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Saturday, April 19, 2008
Spurs' heavyweight blows might leave a mark on Suns

By Marc Stein
ESPN.com

Tim Duncan
Tim Duncan stands at the edge of the 3-point line, waiting to make his first 3-pointer of the season.

SAN ANTONIO -- No bloody nose in this Game 1 for Steve Nash. The wound from this one isn't as blatantly messy.

Yet you were instantly moved to wonder, when you finally got up off the floor, whether Saturday's scar from the latest Instant Classic staged by these two titans will be another deep and decisive one for the Suns.

Deeper than the Nash Gash of 2007? Painful enough to dent the Suns' newfound belief that this is finally their time to take down Team Duncan? We'll soon see.

It's certainly feasible that Phoenix could rebound with an absolute fury in Game 2 after the gut-wrenching sight of Tim Duncan throwing in the clutchest of 3-pointers, rumbling for 40 points overall and combining with a game-clinching Manu Ginobili layup to inflict an indescribably bitter 117-115 defeat.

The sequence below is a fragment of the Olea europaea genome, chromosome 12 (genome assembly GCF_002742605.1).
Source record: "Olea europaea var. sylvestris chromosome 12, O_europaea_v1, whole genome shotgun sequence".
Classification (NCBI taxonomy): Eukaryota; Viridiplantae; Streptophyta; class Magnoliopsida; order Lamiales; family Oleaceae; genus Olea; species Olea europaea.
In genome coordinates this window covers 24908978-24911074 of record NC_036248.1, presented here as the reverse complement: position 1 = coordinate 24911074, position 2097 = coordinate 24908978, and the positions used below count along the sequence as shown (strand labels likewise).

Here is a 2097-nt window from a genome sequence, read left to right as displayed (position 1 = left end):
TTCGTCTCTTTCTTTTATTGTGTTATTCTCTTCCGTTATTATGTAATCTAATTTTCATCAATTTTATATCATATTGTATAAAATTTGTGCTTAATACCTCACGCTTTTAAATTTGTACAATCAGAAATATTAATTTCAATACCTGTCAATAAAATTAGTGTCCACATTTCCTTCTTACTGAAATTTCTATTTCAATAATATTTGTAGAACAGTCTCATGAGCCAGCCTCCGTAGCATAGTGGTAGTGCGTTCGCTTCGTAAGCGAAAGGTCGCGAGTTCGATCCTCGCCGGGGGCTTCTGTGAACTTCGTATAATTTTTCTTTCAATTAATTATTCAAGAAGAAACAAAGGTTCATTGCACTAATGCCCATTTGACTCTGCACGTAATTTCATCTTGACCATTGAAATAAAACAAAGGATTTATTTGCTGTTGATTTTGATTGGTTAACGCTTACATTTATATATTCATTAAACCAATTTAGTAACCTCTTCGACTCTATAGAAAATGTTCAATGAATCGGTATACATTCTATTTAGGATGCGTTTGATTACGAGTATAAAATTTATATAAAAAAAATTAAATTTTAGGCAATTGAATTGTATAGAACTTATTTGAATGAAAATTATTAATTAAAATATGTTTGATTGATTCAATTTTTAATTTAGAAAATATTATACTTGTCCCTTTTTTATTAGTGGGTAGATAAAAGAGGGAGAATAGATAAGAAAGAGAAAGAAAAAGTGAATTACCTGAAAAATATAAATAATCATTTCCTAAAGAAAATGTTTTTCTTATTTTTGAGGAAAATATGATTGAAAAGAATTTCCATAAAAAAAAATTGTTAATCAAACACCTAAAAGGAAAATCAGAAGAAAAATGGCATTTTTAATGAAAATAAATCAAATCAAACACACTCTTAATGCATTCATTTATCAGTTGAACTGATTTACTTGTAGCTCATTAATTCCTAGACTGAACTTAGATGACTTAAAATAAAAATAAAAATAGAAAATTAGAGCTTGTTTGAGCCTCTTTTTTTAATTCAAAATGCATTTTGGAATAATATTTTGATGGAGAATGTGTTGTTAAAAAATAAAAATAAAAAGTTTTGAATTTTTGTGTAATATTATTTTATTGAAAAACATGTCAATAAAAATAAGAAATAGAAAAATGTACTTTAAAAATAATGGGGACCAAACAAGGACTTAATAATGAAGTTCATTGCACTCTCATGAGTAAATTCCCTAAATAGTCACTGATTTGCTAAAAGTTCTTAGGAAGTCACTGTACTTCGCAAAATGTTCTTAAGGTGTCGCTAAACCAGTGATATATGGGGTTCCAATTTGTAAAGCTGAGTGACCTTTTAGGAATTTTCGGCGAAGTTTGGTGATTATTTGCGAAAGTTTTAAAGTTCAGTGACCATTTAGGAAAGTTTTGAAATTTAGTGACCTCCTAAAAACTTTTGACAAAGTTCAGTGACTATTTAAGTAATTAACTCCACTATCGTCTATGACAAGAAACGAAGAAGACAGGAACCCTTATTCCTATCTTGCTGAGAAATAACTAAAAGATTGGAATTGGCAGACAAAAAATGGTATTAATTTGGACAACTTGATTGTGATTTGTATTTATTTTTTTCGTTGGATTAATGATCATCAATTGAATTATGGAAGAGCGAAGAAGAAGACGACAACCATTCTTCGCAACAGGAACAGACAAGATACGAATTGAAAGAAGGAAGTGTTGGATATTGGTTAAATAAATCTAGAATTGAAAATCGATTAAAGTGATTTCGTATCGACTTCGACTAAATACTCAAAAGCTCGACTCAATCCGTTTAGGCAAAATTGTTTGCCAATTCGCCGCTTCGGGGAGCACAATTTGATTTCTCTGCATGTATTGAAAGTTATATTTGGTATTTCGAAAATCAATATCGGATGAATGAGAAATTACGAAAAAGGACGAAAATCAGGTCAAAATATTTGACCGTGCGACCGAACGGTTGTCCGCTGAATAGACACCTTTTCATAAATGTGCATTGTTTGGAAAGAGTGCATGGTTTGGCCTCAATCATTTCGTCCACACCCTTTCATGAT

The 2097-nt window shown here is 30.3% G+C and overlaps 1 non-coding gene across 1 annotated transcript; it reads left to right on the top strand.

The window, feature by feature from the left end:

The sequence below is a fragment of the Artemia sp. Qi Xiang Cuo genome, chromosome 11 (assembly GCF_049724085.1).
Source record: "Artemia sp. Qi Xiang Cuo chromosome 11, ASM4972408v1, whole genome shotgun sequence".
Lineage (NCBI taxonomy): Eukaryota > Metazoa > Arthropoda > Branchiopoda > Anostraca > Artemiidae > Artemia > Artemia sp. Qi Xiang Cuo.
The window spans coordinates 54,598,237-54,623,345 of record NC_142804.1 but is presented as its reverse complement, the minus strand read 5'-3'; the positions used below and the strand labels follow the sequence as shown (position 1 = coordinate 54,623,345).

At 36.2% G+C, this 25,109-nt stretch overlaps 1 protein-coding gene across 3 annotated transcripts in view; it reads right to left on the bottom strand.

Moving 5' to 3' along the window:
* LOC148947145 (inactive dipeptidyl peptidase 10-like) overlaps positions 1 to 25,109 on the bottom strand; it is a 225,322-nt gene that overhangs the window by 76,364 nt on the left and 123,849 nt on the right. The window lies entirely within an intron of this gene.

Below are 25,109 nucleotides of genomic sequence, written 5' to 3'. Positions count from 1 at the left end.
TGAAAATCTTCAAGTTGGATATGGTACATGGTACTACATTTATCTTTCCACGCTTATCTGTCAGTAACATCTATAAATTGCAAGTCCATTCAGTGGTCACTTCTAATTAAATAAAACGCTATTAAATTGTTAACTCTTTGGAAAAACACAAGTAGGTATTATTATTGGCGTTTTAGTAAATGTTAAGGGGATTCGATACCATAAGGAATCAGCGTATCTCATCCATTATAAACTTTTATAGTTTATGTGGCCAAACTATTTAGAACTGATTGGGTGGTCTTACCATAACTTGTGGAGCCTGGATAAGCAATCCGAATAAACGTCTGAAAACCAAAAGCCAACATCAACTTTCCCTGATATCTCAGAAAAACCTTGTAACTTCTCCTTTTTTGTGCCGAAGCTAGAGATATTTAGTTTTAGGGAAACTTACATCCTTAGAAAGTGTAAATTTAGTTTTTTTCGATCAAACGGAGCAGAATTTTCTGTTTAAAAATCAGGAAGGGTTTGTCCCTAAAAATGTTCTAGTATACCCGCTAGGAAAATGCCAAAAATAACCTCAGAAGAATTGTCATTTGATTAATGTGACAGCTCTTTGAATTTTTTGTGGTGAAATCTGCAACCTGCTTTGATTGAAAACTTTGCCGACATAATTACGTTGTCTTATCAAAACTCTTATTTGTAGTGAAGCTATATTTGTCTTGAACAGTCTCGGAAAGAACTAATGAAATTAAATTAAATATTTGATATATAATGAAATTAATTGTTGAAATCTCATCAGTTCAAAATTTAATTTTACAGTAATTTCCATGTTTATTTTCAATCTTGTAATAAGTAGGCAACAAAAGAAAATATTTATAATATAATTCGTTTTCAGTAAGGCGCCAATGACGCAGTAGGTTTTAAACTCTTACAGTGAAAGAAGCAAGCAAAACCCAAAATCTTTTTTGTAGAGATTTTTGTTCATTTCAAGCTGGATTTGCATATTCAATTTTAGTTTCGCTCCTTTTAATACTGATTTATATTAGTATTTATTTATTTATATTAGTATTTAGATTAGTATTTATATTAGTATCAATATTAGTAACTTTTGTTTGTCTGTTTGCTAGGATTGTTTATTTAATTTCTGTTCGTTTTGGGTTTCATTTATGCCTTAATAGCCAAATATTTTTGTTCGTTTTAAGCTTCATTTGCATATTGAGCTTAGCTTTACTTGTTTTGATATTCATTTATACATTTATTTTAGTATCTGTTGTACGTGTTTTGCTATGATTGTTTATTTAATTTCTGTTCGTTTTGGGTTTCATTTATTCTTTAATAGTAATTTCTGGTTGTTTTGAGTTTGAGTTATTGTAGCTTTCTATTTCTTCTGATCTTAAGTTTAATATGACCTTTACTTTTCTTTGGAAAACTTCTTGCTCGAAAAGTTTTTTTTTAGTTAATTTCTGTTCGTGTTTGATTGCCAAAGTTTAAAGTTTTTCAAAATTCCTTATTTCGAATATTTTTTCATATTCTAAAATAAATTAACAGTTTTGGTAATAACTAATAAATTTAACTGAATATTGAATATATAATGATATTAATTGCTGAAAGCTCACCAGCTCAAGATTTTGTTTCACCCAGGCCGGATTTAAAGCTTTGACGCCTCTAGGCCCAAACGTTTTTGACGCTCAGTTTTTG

Or maybe it's best to concede that predictions are probably futile at this point. Good luck trying to forecast what happens next after Phoenix and San Antonio somehow managed to exceed our ridiculously high expectations and take us all on a double-overtime ride in the first act of what is already being touted as the Greatest First Round Matchup Ever.

"It wouldn't have been a Suns-Spurs series," Phoenix's Raja Bell said in the visitors quiet losing locker room, "if something funky didn't happen."

We sure didn't have to wait long for the funk this time, assuming that Bell's description is sufficiently out there to sum up this roller-coaster afternoon.